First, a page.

Going up Imogene Pass Road, to tag Fort Peabody in Section 4 of the elevation profile, I started to feel giddy and invincible, absolutely reveling in this environment. Drivers in every Jeep that passed gave encouraging remarks or thumbs-up, and instead of feeling annoyed by the 4WD vehicles hogging the narrow road, I waved back at the drivers while savoring memories of my introduction to these mountains, here on Imogene Pass Road, as a kid in the late 1970s and early ’80s. Back then, I’d bounce around in the back of Dad’s truck on a ratty mattress with my siblings (no seat belts, of course), clutching the sides and huddling under a smelly green tarp when the sky unleashed precipitation. I looked over my shoulder to the Chicago Tunnel overlook we had tagged and saw the whole mountainside dusted white with fresh hail. I felt in my element, childlike while reconnecting with family roots and imagining my dad (who passed away in 2013) cheering me on. He would have driven his truck up here to spot me and would have gotten such a kick out of seeing me in this race.

My dad on Imogene Pass Road in the late 1970s, near where we ran to tag the second and third peaks, next to his truck which served as my introduction to these mountains. Nostalgia gripped me during the first part of the Ouray 100.

The Imogene Pass Road climb to Fort Peabody, the high point on the course, pictured in the next photo. These two pics from the gallery.

Fort Peabody, at 13,365 feet, perched on a talus-covered summit.

I punched my bib again and then bombed down from the high point of the course, Fort Peabody (13,365 feet), and met up with another woman, Autumn Isleib, and hung with her to tackle the bogeyman of Richmond Pass together. We paused at an aid station at Mile 21 that looked depleted, even though a relatively small number of runners had passed through ahead of us. I got the last six ounces of ginger ale, and took some potato chips that surprisingly, and disgustingly, were sour cream and onion flavored. “Hmm, slim pickings,” I murmured to Autumn, “and we’re near the front of the pack. Uh-oh.”

After the finish, I’d hear from a back-of-the-pack friend that he dropped after this aid station, because when he arrived, the aid station had run out of water, and he was dehydrated and drenched. At the finish line celebration on Sunday, one of the race officials apologized emotionally for poor planning and thin supplies at this aid station, and he vowed it would never happen again. I chalked it up as a reminder to always carry backup provisions—such as a water filter for refilling at streams, and extra calories—rather than relying on support along the course.

Autumn and I soldiered up Richmond Pass toward the 12,600-foot saddle, along with the uber-experienced ultrarunner Beat Jegerlehner, with whom on any normal day I had no business running near. We picked our way over wobbly basketball-sized rocks in a talus field that would bedevil me many hours later in the dark as we returned this way after nightfall.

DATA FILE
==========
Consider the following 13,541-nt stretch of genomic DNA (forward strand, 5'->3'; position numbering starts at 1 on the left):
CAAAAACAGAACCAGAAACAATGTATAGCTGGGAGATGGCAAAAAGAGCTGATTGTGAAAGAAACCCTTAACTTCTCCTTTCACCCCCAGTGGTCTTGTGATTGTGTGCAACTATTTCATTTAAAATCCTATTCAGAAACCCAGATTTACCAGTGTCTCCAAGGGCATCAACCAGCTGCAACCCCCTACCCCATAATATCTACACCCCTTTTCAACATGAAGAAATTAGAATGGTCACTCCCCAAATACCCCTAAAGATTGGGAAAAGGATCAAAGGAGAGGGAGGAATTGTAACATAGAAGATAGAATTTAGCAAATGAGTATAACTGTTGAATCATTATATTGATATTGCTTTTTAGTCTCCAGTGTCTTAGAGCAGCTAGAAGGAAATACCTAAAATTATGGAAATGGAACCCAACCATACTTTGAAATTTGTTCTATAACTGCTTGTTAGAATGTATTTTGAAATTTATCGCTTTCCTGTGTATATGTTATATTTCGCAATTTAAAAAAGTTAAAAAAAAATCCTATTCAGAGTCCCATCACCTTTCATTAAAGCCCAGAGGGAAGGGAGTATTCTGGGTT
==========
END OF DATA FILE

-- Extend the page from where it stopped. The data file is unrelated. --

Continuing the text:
I was aware that I was near front-pack runners and pushing my effort level, but the second major storm of the day was darkening the clouds over our shoulders, ominously approaching the mountain we had to traverse.

“We’re gonna beat the storm!” I yelled maniacally to Autumn, “c’mon, let’s do this!” and she looked at me as if I were hollering about beer pong on a Sunday morning. But she gamely followed, although a gap widened between us.

“Be disciplined”—the words of advice from the legendary Scotty Mills, which he sent me in a text message the day prior to the race, rang in my ears. But I rationalized I was being disciplined, because I was pushing to save my life over this exposed pass before another storm unleashed its fury.

The course flags routed us off trail to a technical cross-country section that involved rock scrambling. I spotted my friend Howie Stern way up on the summit, taking photos, and I commanded that he put his camera down and give me a hug, and he obliged. Then I took off, picking my way over rocks and following flags through an extremely tricky section while thunder began once again to roar and rumble like a caged animal.

Cresting the 12,600-foot Richmond Pass, around mile 23 of the Ouray 100, with my new trail friends Beat and Autumn in the background. Photo by Howie Stern.

I crested the saddle and viewed an immense bowl of alpine tundra, as smooth and green as a golf course, unfurled in waves below the summit. The three peaks of the Red Mountains in the distance looked fiery crimson, the late-afternoon light and dark-gray sky saturating their colors. Forked lightning illuminated the sky to the north, each jagged flash immediately followed by a blast of thunder to announce its close proximity. I had maybe 10 minutes before that lightning picked on me.

My Spotify playlist cued up Boston’s More Than a Feeling as the thunder and electricity enlivened the sky, chasing and daring me. In perhaps the most thrilling miles ever in my 25 years as a runner, I ran pell-mell down the mountainside with the cheesy power ballad in my ears, beating this storm and reveling in the drama of the landscape. “This is like The Sound of Music with lightning,” I shouted to one runner I passed, making him flinch with surprise as I zoomed by while he methodically hiked. I reached the protective forest below treeline while sheets of rain started flooding the hillside.